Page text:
Clinical examination revealed lesions distributed all over the body, but predominantly over the extremities, back, chest, and abdomen [Figure 1]. The palms, soles, face, scalp, oral cavity, and genitalia were spared. The lesions consisted of red to red-brown papules, nodules, plaques, and ulcerated plaques [Figure 2] with crusting. There were many resolved lesions on the extremities that showed hyperpigmentation and scarring [Figure 3] and [Figure 4]. Systemic physical examination results were not remarkable.

The previous skin biopsy slides when reviewed by a dermatopathologist (the second author of this paper) showed a mixed cellular infiltrate in the upper and mid dermis with extravasation of RBCs and focal epidermal necrosis. The infiltrate consisted of polymorphonuclear cells, lymphocytes, plasma cells, and occasional atypical cells with large nuclei. Correlating the histological features with the clinical picture at this stage, provisional differential diagnoses of lymphomatoid papulosis and cutaneous T cell lymphoma were considered.

Fresh skin biopsies were performed from multiple sites and showed dense, monomorphous, mononuclear infiltrate throughout the dermis, extending into the subcutis [Figure 5]. Many cells were large (20 microns) and had large atypical nuclei [Figure 6]. Atypical mitotic figures were seen; the epidermis was normal. Immunohistochemical analysis revealed that cells expressed CD30 [Figure 7] and were negative for EMA [Figure 8]. Background lymphocytes expressed CD3 and CD20, features that were consistent with anaplastic large cell Lymphoma, possibly of T cell lineage.

A complete hemogram including peripheral smear, biochemical and serological tests showed no abnormalities. A chest X-ray and CT scan of the abdomen, chest, and pelvis showed no systemic or nodal involvement. The absence of any systemic lesions confirmed the diagnosis of primary cutaneous anaplastic large cell lymphoma without systemic involvement.

Our patient was started on a low dose (7.5 mg/week) of methotrexate. He responded dramatically and the lesions subsided completely within two months of initiating treatment [Figure 9]. He has been under follow-up for over nine months without any relapse.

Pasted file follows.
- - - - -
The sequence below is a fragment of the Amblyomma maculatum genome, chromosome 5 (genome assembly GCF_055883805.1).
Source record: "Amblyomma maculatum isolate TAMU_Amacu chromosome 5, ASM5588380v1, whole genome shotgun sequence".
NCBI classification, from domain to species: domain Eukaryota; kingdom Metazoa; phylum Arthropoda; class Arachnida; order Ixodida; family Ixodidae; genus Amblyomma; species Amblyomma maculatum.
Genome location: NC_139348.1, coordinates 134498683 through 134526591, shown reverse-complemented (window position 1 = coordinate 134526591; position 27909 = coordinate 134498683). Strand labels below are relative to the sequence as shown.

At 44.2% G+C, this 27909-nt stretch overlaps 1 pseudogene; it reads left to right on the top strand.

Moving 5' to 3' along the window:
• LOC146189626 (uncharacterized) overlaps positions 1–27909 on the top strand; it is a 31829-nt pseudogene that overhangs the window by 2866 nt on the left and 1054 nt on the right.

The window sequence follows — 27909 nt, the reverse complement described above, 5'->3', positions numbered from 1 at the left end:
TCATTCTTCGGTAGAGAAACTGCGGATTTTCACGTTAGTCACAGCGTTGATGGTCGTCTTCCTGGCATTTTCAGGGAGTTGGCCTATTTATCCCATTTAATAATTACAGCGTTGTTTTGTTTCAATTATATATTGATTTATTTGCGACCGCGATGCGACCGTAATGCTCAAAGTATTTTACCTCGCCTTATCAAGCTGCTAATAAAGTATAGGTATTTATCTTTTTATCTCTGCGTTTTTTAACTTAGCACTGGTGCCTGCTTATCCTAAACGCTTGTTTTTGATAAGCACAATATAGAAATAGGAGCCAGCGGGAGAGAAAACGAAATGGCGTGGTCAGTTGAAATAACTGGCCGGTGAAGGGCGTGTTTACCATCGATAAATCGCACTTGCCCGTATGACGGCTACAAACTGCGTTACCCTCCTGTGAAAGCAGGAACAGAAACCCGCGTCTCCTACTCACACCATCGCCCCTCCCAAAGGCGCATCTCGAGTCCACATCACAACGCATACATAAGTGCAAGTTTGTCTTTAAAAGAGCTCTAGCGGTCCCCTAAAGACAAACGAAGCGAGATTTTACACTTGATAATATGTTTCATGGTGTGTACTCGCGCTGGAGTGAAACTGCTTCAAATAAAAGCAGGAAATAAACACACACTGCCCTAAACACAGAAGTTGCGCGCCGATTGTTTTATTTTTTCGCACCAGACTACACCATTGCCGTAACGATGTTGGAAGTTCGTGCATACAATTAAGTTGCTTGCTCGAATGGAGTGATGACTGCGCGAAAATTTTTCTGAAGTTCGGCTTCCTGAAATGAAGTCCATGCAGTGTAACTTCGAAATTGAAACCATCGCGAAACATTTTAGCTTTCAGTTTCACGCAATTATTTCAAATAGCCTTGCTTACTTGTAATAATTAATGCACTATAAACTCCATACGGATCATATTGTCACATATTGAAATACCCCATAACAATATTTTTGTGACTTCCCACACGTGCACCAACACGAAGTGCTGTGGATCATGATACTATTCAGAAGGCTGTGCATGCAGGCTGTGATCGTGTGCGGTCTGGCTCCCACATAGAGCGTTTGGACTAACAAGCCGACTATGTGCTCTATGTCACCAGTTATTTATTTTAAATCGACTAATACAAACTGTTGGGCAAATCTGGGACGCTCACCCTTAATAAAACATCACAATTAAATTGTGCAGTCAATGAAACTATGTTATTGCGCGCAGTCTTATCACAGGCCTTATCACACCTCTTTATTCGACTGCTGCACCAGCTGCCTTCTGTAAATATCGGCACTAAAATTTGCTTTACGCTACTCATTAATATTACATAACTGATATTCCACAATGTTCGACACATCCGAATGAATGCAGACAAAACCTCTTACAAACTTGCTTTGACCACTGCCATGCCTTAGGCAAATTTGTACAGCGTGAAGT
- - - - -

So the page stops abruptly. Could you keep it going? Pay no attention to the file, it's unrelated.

Discussion Top

This case presents interesting chronological changes in morphology and histology. The earlier clinical picture of recurrent, self-healing lesions lasting for two years, and the initial histological picture of mixed infiltrate, large atypical cells, extravasated RBCS, all suggest a diagnosis of lymphomatoid papulosis (LyP) for this stage of the disease process. The subsequent change in behavior of lesions occurring two months ago to indolent and persistent lesions and dense, monomorphic infiltrate with large atypical cells staining positively with CD30, suggests a transformation to CD30+ anaplastic lymphoma. The absence of systemic lesions confirmed its primary cutaneous onset. Thus, the final diagnosis of the patient was CD30 positive primary cutaneous anaplastic large cell lymphoma (PCALCL) arising in previous LyP.

The group CD30+ cutaneous lymphoproliferative disorders (CLPDs) includes a spectrum of disorders such as lymphomatoid papulosis, borderline cases of CD30+ CLPDs, and primary cutaneous anaplastic large cell lymphoma (PCALCL). [1] These entities constitute the second most common group of cutaneous lymphomas, after mycosis fungoides, according to the newly revised WHO and EORTC Consensus classification. [1] Clinically, both lymphomatoid papulosis and ALCL present with variable manifestations and therefore, cause difficulty in diagnosis. Furthermore, LyP has been known to progress to ALCL [3] so that the distinction of LyP from PCALCL may not be possible in all cases. The initial diagnosis is often difficult and lesions may be confused for various inflammatory conditions, as in our case. [4]